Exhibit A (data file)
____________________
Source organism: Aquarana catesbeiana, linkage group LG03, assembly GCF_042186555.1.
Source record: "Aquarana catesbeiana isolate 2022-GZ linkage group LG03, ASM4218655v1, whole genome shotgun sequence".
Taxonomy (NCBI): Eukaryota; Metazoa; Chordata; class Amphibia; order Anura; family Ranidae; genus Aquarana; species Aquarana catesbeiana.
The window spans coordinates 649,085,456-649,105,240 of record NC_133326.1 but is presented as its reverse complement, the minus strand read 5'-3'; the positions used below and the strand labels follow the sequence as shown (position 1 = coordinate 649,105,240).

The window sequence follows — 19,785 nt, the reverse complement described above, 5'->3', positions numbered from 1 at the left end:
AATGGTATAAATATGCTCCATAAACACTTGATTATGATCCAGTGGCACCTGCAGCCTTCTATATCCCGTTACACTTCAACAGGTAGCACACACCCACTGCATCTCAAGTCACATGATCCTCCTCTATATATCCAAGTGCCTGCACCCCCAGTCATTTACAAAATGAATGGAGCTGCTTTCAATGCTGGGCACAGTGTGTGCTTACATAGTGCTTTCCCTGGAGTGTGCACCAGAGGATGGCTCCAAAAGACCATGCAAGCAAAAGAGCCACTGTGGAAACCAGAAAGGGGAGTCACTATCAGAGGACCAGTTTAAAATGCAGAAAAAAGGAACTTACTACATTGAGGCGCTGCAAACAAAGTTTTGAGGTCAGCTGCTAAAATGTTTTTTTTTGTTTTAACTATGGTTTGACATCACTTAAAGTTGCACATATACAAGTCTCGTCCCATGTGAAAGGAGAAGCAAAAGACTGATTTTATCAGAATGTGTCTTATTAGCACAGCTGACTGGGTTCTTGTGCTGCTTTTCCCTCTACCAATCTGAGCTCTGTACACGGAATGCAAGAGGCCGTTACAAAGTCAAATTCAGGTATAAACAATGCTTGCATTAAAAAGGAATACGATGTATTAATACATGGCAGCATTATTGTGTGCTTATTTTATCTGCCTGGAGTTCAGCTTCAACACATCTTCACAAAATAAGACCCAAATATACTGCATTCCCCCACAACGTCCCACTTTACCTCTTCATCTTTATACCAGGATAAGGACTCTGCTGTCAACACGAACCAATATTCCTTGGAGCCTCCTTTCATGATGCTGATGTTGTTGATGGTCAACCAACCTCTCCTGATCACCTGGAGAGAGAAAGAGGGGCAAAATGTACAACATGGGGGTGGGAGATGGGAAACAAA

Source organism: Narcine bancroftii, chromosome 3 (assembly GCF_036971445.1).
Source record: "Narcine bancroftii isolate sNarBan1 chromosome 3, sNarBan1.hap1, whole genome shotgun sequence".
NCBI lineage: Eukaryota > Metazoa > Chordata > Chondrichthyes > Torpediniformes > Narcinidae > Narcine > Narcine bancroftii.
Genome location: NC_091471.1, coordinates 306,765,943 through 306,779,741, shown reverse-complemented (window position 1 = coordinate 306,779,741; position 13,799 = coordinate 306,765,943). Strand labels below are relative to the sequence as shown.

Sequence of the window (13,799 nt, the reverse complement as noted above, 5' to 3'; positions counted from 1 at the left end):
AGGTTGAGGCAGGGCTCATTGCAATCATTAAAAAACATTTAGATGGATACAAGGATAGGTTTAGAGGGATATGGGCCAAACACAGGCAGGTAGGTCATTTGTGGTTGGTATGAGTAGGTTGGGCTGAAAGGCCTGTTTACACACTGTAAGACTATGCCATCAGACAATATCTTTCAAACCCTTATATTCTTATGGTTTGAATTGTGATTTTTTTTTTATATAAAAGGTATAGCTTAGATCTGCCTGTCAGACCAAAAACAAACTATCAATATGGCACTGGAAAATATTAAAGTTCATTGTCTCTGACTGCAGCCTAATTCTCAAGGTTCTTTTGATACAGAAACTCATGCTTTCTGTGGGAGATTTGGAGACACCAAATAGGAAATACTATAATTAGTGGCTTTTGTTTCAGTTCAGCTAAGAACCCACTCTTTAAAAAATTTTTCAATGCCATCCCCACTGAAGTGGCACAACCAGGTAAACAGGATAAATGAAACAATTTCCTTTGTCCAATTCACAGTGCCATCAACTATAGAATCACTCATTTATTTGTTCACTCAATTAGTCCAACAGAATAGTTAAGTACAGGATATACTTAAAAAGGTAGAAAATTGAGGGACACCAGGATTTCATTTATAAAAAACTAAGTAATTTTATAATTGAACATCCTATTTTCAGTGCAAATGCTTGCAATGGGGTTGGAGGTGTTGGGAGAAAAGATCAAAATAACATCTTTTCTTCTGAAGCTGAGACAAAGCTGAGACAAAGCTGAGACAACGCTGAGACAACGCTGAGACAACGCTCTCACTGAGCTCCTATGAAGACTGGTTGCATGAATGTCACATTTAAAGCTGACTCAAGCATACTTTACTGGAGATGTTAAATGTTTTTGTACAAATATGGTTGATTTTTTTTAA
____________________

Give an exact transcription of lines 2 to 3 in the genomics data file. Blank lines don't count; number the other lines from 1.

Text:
Source record: "Aquarana catesbeiana isolate 2022-GZ linkage group LG03, ASM4218655v1, whole genome shotgun sequence".
Taxonomy (NCBI): Eukaryota; Metazoa; Chordata; class Amphibia; order Anura; family Ranidae; genus Aquarana; species Aquarana catesbeiana.